6. The Kitchen Kit We Can’t Live Without

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    There are items you buy for your kitchen that you think will be life changing. You get it home, purposefully cook something that requires its use and marvel at the speed and ease with which you have managed to hull a strawberry or slice an avocado. After a few weeks you realise that the task you bought this gadget for can be done with a knife. Just as quickly (if not quicker because you already have a knife out of the drawer) and just as easily (when you think about having to dismantle and wash your new toy). So it remains untouched, existing only to make your utensil draw harder to open and to act as a constant reminder of your misguided vision and wasted money.

    However, there are those things that become your close culinary companion that you use almost every time you cook. You may stumble upon something in a shop completely by accident, its £2 so you throw it in your basket without giving it a moments thought and it turns out to be the the single most indispensable item in your kitchen. It could be something you treated yourself to 10 years ago because you always wanted one. It was expensive but hey, you get what you pay for; and you still have it now, sitting on a shelf looking as good as the day you bought it.

    We think it important to celebrate those things that can be kept and used and loved for years on end so we asked members of the ProWare team to tell us about the kitchen kit they have come to treasure.

     

    Faye – Fully Forged All-Purpose Knife, £13.99, Lakeland

    http://www.lakeland.co.uk/15222/Lakeland-Fully-Forged-Stainless-Steel-All-Purpose-Knife-10-5cm-Blade

    lakeland.co.uk

    Why I love it – 

    “£14 is a steal for this knife. It’s the perfect size and shape for all sorts – fruit, vegetables, meat, cheese; just everything. The blade stays sharp after prologued use and it can go straight in the dishwasher afterwards. It has a lovely sturdy and well-balanced feel in your hand. For all round performance and value, its the best knife I’ve ever bought!”

    Fiona – The Garlic Twist, £18.50, Amazon

     

    The Garlic Twist

    amazon.co.uk

    Why I love it –

    “We use a lot of garlic at home and this has saved us so much time. It’s a quick and easy way of producing finely chopped and minced garlic. No more fiddly chopping or scraping bits off a chopping board. Once twisted, the contents can be used when required and simply emptied in. It also works great with ginger, chillies and herbs.”

    Danielle – Stainless Steel Turner, £4, M&S

    M&S Stainless Steel Turner

    marksandspencer.com

    Why I love it – 

    “Put simply, its just a great turner. It has a large surface area which makes it good for flipping omelettes which I have quite frequently, or fried eggs. It hasn’t overheated and deformed like a previous one I had. I have a lot of roast veg and chicken combos so it’s good for serving them up as well and because of the nylon head it doesn’t scratch baking trays and non-stick cookware. For M&S it’s very reasonably priced for the quality you get and no more expensive than a lot of their competitor’s offerings.”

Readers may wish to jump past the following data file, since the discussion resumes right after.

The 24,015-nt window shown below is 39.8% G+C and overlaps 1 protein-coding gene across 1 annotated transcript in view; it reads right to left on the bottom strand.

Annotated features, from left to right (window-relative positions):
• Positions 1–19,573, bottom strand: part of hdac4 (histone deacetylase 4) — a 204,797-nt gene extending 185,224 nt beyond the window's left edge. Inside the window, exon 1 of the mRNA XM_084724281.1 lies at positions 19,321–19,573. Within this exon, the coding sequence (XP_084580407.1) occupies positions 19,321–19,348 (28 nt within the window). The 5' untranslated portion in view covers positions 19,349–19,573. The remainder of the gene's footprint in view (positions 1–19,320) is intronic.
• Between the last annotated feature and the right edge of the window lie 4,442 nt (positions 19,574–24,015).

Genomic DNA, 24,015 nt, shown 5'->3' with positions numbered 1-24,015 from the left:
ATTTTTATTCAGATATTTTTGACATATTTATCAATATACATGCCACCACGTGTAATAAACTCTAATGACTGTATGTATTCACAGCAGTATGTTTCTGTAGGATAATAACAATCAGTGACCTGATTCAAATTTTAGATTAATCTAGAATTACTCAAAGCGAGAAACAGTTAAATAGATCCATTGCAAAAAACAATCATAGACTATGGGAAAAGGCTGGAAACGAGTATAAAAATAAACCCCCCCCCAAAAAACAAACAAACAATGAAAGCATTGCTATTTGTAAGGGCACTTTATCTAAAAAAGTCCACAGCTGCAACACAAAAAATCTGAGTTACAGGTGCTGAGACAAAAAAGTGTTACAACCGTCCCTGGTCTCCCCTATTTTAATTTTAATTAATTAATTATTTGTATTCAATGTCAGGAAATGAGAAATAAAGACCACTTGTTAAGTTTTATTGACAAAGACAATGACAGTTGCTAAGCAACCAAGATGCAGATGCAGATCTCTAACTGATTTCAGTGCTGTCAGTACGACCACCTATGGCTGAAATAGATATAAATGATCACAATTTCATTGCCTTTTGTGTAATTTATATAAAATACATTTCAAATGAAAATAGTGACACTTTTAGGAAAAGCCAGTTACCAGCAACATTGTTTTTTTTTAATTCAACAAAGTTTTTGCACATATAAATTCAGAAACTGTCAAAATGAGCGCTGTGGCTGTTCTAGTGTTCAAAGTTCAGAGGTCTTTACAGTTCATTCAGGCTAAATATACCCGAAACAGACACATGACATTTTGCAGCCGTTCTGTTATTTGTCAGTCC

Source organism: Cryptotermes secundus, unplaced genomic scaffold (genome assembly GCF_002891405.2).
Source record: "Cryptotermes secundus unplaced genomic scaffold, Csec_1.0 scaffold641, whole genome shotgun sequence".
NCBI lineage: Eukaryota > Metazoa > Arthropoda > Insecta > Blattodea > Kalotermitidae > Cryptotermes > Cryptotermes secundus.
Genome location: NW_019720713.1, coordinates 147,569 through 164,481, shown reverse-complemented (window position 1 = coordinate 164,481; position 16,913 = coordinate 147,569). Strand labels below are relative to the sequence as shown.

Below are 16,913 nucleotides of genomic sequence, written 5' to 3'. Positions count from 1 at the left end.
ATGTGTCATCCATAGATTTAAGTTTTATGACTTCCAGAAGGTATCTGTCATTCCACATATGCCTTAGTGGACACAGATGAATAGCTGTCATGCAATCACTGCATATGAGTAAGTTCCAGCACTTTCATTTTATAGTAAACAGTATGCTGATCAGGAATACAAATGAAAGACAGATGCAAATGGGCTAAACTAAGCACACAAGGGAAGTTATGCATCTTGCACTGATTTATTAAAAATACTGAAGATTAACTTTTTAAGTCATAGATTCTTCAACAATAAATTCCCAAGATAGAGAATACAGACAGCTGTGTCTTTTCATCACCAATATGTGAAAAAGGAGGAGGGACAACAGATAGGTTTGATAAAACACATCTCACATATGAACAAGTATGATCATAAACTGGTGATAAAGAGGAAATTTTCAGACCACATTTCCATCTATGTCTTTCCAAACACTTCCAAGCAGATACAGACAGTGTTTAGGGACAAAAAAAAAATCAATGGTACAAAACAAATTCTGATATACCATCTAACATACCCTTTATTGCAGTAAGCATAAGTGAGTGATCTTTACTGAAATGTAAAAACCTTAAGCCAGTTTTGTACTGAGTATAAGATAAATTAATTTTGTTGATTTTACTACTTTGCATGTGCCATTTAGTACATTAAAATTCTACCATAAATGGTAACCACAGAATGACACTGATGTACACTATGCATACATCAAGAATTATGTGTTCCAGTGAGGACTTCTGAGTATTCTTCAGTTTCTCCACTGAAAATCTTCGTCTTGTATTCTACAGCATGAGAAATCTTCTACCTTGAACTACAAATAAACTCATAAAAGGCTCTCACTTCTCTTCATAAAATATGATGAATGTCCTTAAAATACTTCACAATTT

Robert – Hygiplas LDPE Chopping Board, £19.99, Nisbets

     

    Hygiplas LDPE Chopping Board

    nisbets.co.uk

    Why I love it –

    “Very easy to clean, non-absorbent and kind to knife blades. £20 may seem expensive for a plastic board but these are solid and will last years. They’re also available in various colours to avoid cross contamination of raw and cooked ingredients.”

    Rachel –  Pyrex 2L Glass Bowl, £6.62, Amazon

    Pyrex Glass Bowl, 1.0L

    amazon.co.uk

    Why I love it –

    “You just can’t have too many of these – they’re so versatile! Oven, microwave, freezer and dishwasher safe and really excellent value for money. Available in sizes 0.5L to 3L and they are all handy but I find the 2L to be the best all-rounder.”

    Jayne – Tupperware Batter Shaker (get one similar here)

    Tupperware Batter Shaker

    Tupperware Batter Shaker (via pinterest.co.uk)

    Why I love it –

    “I have an original Tupperware batter shaker that my mum bought me when I first left home (that’s a long time ago now) and I still use it all the time for batter mixes and scrambled eggs. I used to use it for Angel Delight treat time when my lads were young and it’s now become my grandson’s favourite ‘ok to play with’ item from my cupboards. Apart from the fond memories, it’s a great little gadget that I can’t image being without!”

    Lawson – IDEALISK Whisk, £1, IKEA

    IDEALISK Whisks

    ikea.com

    Why I love it –

    “I bought these on a whim about a year ago because my old whisk was starting to rust – at a quid for two I really didn’t expect much. The quality of both whisks is excellent and they represent outstanding value for money but it’s the coil whisk (the one on right) that was a real game changer for me. I use it all the time! It has a flat bottom so it’s perfect for use in small saucepans and jugs, it’s light, easy to clean and despite being essentially a length of wire, the handle feels very ergonomic.”

    Get in touch!

    We would love to hear about what you have in your kitchen and why you love it. Please leave a comment below, email or tweet us.